That is a great solution. Zero clearance too. I think you might want to run the first edge through a jointer to get a truly straight edge on it. Most common wood is going to have some small irregularities you'd want to get rid of. The thickness of a folded sheet of paper is all the wiggle room you have for side to side movement, and a small warp on the straight edge would bind the saw.
I think you'd want one of these to be at least 6 feet long, maybe aeven, depending on the position of the blade and bottom of the saw.
With a battery operated saw, this would be something you might want on a job site, not just in the shop. Drill a hole on one end so you can hang it up for storage. You might also want to lay two long pieces of low friction tape for the saw to slide along smoothly. Given my memory, I'd also print a reminder on it to keep the good face down to reduce tear out. The blade you set it up with shold also be labeled for that use. You wouldn't want a mis-fit that would destroy the zero clearance quality.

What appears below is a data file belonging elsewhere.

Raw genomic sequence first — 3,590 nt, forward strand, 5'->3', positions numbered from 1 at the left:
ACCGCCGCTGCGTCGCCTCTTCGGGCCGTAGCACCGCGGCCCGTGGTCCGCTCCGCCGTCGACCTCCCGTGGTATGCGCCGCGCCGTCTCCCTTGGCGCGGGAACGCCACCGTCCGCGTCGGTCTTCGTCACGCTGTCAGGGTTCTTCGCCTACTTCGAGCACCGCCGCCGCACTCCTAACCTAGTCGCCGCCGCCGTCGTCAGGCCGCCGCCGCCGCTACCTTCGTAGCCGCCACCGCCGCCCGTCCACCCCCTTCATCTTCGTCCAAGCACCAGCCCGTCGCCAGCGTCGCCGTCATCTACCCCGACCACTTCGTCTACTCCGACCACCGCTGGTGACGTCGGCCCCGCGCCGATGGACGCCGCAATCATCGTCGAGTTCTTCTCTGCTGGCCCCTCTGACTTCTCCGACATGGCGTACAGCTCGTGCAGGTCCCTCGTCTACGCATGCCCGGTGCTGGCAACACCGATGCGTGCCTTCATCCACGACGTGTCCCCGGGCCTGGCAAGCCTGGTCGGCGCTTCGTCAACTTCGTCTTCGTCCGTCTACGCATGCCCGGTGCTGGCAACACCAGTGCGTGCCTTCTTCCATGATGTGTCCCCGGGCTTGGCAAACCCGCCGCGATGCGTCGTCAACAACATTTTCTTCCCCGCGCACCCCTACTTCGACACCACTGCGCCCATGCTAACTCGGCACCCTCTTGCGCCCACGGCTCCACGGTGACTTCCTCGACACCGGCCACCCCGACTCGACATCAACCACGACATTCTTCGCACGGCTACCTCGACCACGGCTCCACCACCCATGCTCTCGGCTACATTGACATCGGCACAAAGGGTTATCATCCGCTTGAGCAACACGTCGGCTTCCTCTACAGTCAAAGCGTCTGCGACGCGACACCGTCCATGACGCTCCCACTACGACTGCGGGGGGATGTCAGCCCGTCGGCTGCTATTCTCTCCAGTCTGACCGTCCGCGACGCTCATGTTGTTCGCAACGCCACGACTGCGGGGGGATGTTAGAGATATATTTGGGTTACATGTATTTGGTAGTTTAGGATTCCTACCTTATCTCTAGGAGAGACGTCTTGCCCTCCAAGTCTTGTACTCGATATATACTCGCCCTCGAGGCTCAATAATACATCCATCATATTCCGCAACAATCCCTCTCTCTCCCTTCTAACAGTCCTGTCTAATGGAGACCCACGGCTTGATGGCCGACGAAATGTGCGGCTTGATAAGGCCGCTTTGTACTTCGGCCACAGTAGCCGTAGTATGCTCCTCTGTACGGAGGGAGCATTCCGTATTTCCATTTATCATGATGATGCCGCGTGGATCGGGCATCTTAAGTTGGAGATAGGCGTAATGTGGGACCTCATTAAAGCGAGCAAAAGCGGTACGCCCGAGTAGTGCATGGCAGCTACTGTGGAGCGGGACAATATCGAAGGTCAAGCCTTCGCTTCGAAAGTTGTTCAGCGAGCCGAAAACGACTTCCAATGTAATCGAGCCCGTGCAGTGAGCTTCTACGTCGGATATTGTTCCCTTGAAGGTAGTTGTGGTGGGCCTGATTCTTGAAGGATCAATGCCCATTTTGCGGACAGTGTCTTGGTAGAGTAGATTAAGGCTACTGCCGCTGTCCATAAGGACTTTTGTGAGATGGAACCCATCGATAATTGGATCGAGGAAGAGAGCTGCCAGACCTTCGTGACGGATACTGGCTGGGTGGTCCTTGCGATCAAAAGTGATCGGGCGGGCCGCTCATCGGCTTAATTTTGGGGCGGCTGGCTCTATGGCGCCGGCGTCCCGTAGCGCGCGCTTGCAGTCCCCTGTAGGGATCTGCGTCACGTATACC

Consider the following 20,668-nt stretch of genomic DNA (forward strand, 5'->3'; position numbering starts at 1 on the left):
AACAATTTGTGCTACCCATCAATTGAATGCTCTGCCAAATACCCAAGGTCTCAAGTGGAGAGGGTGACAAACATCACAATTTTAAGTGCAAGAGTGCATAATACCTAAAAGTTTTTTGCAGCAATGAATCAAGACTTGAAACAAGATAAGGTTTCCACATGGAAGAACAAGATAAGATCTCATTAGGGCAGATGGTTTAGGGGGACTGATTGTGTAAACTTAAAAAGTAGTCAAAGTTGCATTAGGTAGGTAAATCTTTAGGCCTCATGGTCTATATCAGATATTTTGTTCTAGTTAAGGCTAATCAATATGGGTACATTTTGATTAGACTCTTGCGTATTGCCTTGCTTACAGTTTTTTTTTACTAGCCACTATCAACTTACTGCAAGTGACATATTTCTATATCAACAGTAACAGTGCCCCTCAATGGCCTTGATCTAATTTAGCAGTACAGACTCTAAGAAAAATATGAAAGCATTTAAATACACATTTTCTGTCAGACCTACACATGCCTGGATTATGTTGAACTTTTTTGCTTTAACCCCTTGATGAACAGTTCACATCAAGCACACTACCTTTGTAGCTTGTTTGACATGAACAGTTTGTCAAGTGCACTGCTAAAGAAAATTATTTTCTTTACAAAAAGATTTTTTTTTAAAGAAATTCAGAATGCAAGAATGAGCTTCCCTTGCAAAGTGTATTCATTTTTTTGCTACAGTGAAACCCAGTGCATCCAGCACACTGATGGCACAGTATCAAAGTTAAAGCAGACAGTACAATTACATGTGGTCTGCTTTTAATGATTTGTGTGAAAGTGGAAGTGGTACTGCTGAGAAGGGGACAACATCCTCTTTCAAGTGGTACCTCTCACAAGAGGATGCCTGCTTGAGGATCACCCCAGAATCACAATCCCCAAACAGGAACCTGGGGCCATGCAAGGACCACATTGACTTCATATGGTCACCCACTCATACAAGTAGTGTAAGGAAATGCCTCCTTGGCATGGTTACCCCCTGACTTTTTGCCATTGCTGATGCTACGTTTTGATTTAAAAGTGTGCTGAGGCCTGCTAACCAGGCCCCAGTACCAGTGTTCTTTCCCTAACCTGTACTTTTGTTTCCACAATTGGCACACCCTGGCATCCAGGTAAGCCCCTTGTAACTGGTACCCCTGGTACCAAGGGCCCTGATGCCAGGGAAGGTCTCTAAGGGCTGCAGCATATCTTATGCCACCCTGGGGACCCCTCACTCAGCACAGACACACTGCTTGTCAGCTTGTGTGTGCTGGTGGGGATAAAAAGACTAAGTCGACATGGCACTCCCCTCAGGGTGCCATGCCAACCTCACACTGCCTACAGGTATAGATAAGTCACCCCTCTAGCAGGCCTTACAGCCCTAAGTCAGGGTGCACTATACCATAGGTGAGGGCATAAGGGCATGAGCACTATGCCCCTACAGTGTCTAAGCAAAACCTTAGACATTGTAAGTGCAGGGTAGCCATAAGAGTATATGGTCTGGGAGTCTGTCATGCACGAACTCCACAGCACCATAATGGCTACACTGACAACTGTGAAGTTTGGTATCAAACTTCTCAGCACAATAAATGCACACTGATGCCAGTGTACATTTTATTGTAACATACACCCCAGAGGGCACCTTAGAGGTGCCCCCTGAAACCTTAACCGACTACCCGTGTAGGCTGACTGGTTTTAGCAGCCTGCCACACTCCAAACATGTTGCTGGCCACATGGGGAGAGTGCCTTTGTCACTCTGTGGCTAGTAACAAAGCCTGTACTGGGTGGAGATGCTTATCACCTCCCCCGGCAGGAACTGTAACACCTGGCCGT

One thing about a track saw is the ability to lower the blade safely and accurately into the wood. I suppose you could do that with this jig, but it would really be easy to mess it up as you pushed the blade down, or used the blade depth settings on the saw. The track saw uses a depth stop so you can avoid accidentally cutting too deep. I keep a big sheet of flat foam insulation around for track saw use.
The more I do, the less I accomplish.
Last edited by DesertRatTom; 01-24-2019 at 02:21 PM.